Cappadocian Greek Language


 Cappadocian Greek Language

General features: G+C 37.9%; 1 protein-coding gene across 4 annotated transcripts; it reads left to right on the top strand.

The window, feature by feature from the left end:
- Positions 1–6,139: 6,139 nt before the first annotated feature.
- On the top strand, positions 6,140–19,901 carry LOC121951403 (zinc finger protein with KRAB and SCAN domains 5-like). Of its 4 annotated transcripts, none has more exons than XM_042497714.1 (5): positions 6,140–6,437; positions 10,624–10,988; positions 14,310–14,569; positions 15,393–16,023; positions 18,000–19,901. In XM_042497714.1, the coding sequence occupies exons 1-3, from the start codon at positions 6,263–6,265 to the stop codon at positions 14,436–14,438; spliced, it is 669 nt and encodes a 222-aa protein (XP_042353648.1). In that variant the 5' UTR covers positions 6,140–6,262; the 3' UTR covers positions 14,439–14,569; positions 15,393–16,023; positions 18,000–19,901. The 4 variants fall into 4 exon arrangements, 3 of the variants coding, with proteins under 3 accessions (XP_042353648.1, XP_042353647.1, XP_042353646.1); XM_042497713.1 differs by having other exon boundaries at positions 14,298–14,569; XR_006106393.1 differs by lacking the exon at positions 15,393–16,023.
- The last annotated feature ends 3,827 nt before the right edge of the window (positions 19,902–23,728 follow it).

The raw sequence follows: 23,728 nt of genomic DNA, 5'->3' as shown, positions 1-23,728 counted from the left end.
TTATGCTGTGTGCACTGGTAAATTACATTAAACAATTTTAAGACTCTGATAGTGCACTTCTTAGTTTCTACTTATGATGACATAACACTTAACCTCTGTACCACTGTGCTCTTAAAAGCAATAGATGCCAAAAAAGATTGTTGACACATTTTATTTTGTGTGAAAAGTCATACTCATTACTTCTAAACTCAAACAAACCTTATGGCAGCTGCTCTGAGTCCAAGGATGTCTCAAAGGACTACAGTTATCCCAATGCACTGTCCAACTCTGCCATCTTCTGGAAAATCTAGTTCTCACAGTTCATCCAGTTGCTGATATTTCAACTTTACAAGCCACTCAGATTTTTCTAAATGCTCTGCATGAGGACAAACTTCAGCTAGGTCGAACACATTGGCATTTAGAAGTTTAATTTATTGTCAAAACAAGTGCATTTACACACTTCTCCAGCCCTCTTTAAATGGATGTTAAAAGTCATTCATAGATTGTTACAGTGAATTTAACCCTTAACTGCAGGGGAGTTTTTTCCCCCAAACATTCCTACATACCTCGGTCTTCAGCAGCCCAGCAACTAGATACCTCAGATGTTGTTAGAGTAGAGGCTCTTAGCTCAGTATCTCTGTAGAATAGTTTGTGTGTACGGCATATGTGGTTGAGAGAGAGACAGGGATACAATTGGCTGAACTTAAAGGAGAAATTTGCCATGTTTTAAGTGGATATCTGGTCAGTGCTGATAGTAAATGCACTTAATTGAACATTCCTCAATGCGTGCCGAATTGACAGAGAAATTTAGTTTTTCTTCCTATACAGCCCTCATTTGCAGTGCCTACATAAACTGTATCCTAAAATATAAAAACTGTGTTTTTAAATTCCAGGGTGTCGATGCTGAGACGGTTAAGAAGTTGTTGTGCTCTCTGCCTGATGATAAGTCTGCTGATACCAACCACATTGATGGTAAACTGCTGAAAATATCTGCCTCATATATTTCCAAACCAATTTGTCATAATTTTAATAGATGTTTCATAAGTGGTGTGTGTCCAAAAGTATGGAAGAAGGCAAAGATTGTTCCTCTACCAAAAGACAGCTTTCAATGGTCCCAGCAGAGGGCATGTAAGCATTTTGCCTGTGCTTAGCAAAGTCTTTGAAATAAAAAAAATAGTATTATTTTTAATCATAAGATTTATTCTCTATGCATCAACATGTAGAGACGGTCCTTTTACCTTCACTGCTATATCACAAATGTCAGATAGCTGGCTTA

Cappadocian, also known as Cappadocian Greek or Asia Minor Greek, is a dialect of the Greek language, formerly spoken in Cappadocia (Central Turkey). After the population exchange between Greece and Turkey in the 1920s, Cappadocian speakers were forced to emigrate to Greece, where they were resettled in various locations, especially in Central and Northern Greece. The Cappadocians rapidly shifted to Standard Modern Greek and their language was thought to be extinct since the 1960s. In June 2005, Mark Janse (Roosevelt Academy, Middelburg) and Dimitris Papazachariou (University of Patras) discovered Cappadocians in Central and Northern Greece who could still speak their native language fluently. Amongst them are middle-aged, third-generation speakers who take a very positive attitude towards the language as opposed to their parents and grandparents. The latter are much less inclined to speak Cappadocian and more often than not switch to Standard Modern Greek. A survey of Cappadocian speakers and language use is currently in preparation.

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